Karen Campbell, a current a naval architecture and marine engineering (M.Eng.) student, recently had the opportunity to go onboard one of Teekay’s conventional crude vessels, the MT Australian Spirit. Over the course of 13 days, she had a front seat view at a vessel in action once it left the shipyard – and also got a glimpse into what life is like at sea. She has written a series of blog posts about her experience, the third of which is below. We hope you follow along as she talks about touring the ballast tanks, mealtimes, work-life balance, community and family onboard, social activities, living on a tanker, and being in the bridge while sailing into port.
Chatting over mealtimes was one of the best ways to get to know the people on board and to hear about their stories and perspective about life at sea. It was also a great way to try new foods, and to learn how many different types of masalas exist!
There were three areas where the ship’s complement would eat. As a visitor on board, I usually took meals in the officers’ mess with the Captain, Chief Engineer and his wife, the Chief Officer, and any other officers or engineers who were eating at the same time. Officers and engineers would often take their lunches in the duty mess instead, as work clothes (such as boiler suits) were not to be worn in the officers’ mess room and running up and down the stairs could get tiring after a while. The rest of the crew ate in the crew mess room, which was slightly larger and where the karaoke system was set up.
The food continued on a similar note (though nothing quite as extravagant). I sampled all sorts of vegetarian masalas, meat dishes, and overall familiar base foods prepared in ways I’d never tried before. What struck me the most was not any one dish, but the number of cultures represented on my plate every single meal. The international nature of the food always lent itself to conversation. The most common topics that kept coming up over the table covered topics such as produce and dishes from where we were all from, languages, dialects, and accents, celebrations and cultural norms, weather and climate.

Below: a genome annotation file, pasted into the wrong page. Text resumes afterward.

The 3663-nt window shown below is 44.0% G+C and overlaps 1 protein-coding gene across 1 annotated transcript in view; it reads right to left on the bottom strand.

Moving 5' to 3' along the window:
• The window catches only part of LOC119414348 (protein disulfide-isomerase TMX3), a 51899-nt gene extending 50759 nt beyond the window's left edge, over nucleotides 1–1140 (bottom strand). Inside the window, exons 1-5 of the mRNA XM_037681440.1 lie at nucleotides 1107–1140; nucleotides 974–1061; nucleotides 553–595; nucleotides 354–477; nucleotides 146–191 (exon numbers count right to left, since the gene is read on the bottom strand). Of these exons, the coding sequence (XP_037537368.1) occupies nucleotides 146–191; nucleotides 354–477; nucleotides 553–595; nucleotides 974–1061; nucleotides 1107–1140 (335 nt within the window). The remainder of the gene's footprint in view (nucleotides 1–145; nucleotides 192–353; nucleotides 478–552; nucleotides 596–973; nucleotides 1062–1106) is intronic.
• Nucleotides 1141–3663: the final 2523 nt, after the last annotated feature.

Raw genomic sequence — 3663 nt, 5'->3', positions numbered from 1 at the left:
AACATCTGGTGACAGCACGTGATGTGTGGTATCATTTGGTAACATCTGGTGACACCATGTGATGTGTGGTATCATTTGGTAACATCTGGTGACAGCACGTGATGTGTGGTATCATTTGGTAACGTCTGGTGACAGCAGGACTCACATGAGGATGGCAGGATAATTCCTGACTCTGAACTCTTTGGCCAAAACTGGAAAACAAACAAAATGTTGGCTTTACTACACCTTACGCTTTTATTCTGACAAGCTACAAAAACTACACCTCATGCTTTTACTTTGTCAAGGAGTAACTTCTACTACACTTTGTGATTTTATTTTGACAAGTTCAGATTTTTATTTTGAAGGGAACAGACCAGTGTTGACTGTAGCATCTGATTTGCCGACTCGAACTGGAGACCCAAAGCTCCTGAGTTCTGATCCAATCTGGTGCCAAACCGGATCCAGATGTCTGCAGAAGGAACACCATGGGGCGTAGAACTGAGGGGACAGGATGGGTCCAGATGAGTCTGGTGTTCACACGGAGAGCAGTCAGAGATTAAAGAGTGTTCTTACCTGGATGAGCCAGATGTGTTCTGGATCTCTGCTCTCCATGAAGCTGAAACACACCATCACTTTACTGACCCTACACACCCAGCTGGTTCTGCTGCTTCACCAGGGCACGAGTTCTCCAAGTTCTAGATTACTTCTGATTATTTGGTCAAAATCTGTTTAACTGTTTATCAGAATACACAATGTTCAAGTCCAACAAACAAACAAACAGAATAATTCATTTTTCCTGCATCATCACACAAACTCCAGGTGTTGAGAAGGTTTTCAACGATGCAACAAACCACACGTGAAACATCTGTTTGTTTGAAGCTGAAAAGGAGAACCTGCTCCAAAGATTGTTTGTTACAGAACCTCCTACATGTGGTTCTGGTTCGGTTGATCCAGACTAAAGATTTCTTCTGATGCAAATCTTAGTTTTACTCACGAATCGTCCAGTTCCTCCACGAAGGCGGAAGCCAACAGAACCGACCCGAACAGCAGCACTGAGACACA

The galley was all stainless steel. It was located between the officers’ and crew mess rooms and featured deep sinks and restraining bars around the large stovetop on the island to minimize risk of mishaps in rougher seas, though apparently they’re a bit of a hindrance otherwise. A set of stairs led from the galley down to the stores, where there was a large area for dry and canned foods, as well as refrigerated rooms for produce, fish, and meats.
People think it’s strange that milk comes in bags where I’m from. To me however, it was funny that the milk on board was in Hershey cartons, labeled ‘Served chilled’.
Original story: Together at Mealtimes
To read more about Karen’s experience, read her next blog post here.